BRUSSELS, Belgium — The head of the Anheuser-Busch InBev beer giant said Tuesday the global headquarters will stay in Belgium instead of moving to the United States, a choice of the power of tradition over the power of markets.
InBev's $52 billion takeover of Anheuser-Busch last year raised fears in Belgium that a centuries-old tradition would die if the headquarters moved to the United States, the biggest market for the world's biggest brewer.
After the annual shareholders meeting on Tuesday, CEO Carlos Brito said the logic to stay in Leuven close to Brussels was based on heritage and the appeal of such traditions that spawned iconic beers like Stella Artois.
"Our company started here in one shape or form in 1366. That is very valuable," said Brito. And even the fact that the United States now generates 40 percent of Anheuser-Busch InBev's earnings doesn't make up for that.
So instead of a global headquarters, New York will only have a special office to help manage the company. St. Louis, where Anheuser-Busch was founded, will remain the head office for its North American operations.
"One of the biggest opportunities we have in the United States is the imports: They come from Europe," he said, arguing for Leuven. "The whole thing about the heritage, the source, the romance."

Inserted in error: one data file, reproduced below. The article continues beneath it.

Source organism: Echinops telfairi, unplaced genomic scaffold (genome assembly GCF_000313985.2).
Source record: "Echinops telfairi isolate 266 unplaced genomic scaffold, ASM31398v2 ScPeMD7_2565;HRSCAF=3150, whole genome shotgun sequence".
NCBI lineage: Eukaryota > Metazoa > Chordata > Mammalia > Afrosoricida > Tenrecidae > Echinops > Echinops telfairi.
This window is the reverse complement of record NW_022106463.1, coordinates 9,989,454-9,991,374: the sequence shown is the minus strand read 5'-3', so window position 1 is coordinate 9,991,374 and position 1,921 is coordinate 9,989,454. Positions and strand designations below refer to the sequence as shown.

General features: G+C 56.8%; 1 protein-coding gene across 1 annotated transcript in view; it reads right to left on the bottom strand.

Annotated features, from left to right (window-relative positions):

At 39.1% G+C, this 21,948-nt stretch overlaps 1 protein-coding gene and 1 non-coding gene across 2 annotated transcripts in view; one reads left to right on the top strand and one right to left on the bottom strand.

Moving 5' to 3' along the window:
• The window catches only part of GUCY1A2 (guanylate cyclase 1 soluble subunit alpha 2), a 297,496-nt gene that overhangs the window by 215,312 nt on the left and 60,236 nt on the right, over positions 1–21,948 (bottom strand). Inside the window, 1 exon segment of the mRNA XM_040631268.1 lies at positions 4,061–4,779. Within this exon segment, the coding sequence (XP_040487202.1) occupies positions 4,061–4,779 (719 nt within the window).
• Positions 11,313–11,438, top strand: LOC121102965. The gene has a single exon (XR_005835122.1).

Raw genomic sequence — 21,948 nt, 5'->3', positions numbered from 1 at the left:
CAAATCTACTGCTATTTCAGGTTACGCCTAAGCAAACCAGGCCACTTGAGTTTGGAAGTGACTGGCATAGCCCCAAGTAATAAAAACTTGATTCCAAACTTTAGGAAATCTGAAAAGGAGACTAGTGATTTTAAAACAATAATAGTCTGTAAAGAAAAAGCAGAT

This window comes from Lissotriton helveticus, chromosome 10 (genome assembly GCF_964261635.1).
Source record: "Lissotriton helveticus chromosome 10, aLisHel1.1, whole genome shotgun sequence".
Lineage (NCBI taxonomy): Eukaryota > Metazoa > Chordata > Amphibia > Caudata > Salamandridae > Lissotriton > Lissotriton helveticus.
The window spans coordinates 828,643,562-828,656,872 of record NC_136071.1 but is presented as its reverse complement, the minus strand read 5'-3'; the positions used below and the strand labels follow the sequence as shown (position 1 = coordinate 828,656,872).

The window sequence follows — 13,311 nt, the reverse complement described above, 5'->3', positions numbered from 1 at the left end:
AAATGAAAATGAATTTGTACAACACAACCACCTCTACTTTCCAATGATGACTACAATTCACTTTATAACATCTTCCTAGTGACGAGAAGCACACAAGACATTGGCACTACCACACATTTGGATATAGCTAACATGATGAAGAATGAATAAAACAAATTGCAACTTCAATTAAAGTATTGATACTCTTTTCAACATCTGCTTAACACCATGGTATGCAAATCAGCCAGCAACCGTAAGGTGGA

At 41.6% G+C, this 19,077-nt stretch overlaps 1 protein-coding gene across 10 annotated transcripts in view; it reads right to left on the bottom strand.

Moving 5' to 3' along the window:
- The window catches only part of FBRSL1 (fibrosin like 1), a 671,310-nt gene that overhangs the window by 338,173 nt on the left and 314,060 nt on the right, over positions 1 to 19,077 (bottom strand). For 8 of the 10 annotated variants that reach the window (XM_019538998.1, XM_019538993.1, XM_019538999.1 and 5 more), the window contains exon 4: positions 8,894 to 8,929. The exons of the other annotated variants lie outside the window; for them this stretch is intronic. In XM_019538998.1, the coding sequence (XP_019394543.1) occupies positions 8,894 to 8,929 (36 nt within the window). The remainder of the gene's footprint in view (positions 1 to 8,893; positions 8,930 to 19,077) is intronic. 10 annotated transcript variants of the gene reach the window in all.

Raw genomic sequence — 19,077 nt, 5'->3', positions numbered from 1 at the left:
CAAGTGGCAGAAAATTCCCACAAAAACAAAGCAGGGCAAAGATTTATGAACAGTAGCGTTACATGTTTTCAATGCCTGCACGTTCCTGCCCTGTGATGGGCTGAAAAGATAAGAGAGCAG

Brito himself said he would be splitting his time between Leuven, New York and globe-trotting visits to far-flung breweries.
Anheuser-Busch InBev employs some 2,900 people in Belgium and 120,000 worldwide.
At the annual shareholders meeting, which was attended by about 50 shareholders, lasted only 45 minutes and yielded one question, the company announced a dividend of €0.28 per share, or about 37 cents.
Last month the company announced that its fourth quarter profit plunged 95 percent as it paid the costs of the takeover and as beer sales went flat or fell.
The company said it would now focus on reducing the massive debt from InBev's takeover of Anheuser-Busch — and would aggressively shave costs and sell off some $7 billion in assets.